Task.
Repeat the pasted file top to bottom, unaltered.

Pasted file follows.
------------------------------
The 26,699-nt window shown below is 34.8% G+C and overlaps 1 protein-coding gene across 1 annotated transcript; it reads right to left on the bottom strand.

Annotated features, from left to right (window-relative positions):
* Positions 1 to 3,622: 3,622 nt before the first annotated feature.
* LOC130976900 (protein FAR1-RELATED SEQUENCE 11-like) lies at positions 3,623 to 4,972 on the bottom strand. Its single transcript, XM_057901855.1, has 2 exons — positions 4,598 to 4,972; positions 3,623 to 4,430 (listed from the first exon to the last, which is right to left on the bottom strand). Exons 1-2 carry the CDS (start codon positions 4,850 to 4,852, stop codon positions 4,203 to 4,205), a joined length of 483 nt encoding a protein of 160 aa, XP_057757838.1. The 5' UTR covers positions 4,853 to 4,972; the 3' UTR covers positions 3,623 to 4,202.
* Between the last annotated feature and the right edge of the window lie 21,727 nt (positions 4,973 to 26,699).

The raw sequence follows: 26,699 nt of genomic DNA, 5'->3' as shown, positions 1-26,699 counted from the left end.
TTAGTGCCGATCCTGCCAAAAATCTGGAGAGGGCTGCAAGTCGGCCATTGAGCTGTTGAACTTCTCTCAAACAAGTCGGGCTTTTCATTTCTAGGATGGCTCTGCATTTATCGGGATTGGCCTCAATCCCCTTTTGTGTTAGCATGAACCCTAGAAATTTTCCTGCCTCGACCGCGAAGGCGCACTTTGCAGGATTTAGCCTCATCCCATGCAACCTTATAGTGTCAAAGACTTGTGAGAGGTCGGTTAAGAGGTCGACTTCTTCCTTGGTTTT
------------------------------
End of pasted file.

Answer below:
The 26,699-nt window shown below is 34.8% G+C and overlaps 1 protein-coding gene across 1 annotated transcript; it reads right to left on the bottom strand.

Annotated features, from left to right (window-relative positions):
* Positions 1 to 3,622: 3,622 nt before the first annotated feature.
* LOC130976900 (protein FAR1-RELATED SEQUENCE 11-like) lies at positions 3,623 to 4,972 on the bottom strand. Its single transcript, XM_057901855.1, has 2 exons — positions 4,598 to 4,972; positions 3,623 to 4,430 (listed from the first exon to the last, which is right to left on the bottom strand). Exons 1-2 carry the CDS (start codon positions 4,850 to 4,852, stop codon positions 4,203 to 4,205), a joined length of 483 nt encoding a protein of 160 aa, XP_057757838.1. The 5' UTR covers positions 4,853 to 4,972; the 3' UTR covers positions 3,623 to 4,202.
* Between the last annotated feature and the right edge of the window lie 21,727 nt (positions 4,973 to 26,699).

The raw sequence follows: 26,699 nt of genomic DNA, 5'->3' as shown, positions 1-26,699 counted from the left end.
TTAGTGCCGATCCTGCCAAAAATCTGGAGAGGGCTGCAAGTCGGCCATTGAGCTGTTGAACTTCTCTCAAACAAGTCGGGCTTTTCATTTCTAGGATGGCTCTGCATTTATCGGGATTGGCCTCAATCCCCTTTTGTGTTAGCATGAACCCTAGAAATTTTCCTGCCTCGACCGCGAAGGCGCACTTTGCAGGATTTAGCCTCATCCCATGCAACCTTATAGTGTCAAAGACTTGTGAGAGGTCGGTTAAGAGGTCGACTTCTTCCTTGGTTTT